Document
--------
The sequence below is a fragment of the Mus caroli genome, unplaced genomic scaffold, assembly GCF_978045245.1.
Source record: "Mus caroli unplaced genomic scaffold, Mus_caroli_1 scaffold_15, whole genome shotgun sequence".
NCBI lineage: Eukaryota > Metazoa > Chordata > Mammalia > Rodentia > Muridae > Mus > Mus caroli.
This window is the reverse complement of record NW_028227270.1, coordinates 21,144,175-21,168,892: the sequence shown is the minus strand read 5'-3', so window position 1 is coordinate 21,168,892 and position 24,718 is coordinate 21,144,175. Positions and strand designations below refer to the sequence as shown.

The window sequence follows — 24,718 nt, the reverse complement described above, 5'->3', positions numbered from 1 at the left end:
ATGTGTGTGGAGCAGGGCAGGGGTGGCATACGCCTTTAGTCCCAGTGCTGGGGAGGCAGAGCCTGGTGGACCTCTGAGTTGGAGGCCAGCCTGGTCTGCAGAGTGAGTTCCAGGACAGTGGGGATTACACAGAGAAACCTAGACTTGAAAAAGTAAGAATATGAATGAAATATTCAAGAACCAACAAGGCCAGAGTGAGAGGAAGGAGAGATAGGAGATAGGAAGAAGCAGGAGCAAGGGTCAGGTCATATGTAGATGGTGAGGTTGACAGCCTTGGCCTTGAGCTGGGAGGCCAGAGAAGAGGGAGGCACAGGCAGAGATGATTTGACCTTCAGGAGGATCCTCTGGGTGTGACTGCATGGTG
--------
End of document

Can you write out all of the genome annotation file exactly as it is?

The sequence below is a fragment of the Mus caroli genome, unplaced genomic scaffold, assembly GCF_978045245.1.
Source record: "Mus caroli unplaced genomic scaffold, Mus_caroli_1 scaffold_15, whole genome shotgun sequence".
NCBI lineage: Eukaryota > Metazoa > Chordata > Mammalia > Rodentia > Muridae > Mus > Mus caroli.
This window is the reverse complement of record NW_028227270.1, coordinates 21,144,175-21,168,892: the sequence shown is the minus strand read 5'-3', so window position 1 is coordinate 21,168,892 and position 24,718 is coordinate 21,144,175. Positions and strand designations below refer to the sequence as shown.

The window sequence follows — 24,718 nt, the reverse complement described above, 5'->3', positions numbered from 1 at the left end:
ATGTGTGTGGAGCAGGGCAGGGGTGGCATACGCCTTTAGTCCCAGTGCTGGGGAGGCAGAGCCTGGTGGACCTCTGAGTTGGAGGCCAGCCTGGTCTGCAGAGTGAGTTCCAGGACAGTGGGGATTACACAGAGAAACCTAGACTTGAAAAAGTAAGAATATGAATGAAATATTCAAGAACCAACAAGGCCAGAGTGAGAGGAAGGAGAGATAGGAGATAGGAAGAAGCAGGAGCAAGGGTCAGGTCATATGTAGATGGTGAGGTTGACAGCCTTGGCCTTGAGCTGGGAGGCCAGAGAAGAGGGAGGCACAGGCAGAGATGATTTGACCTTCAGGAGGATCCTCTGGGTGTGACTGCATGGTG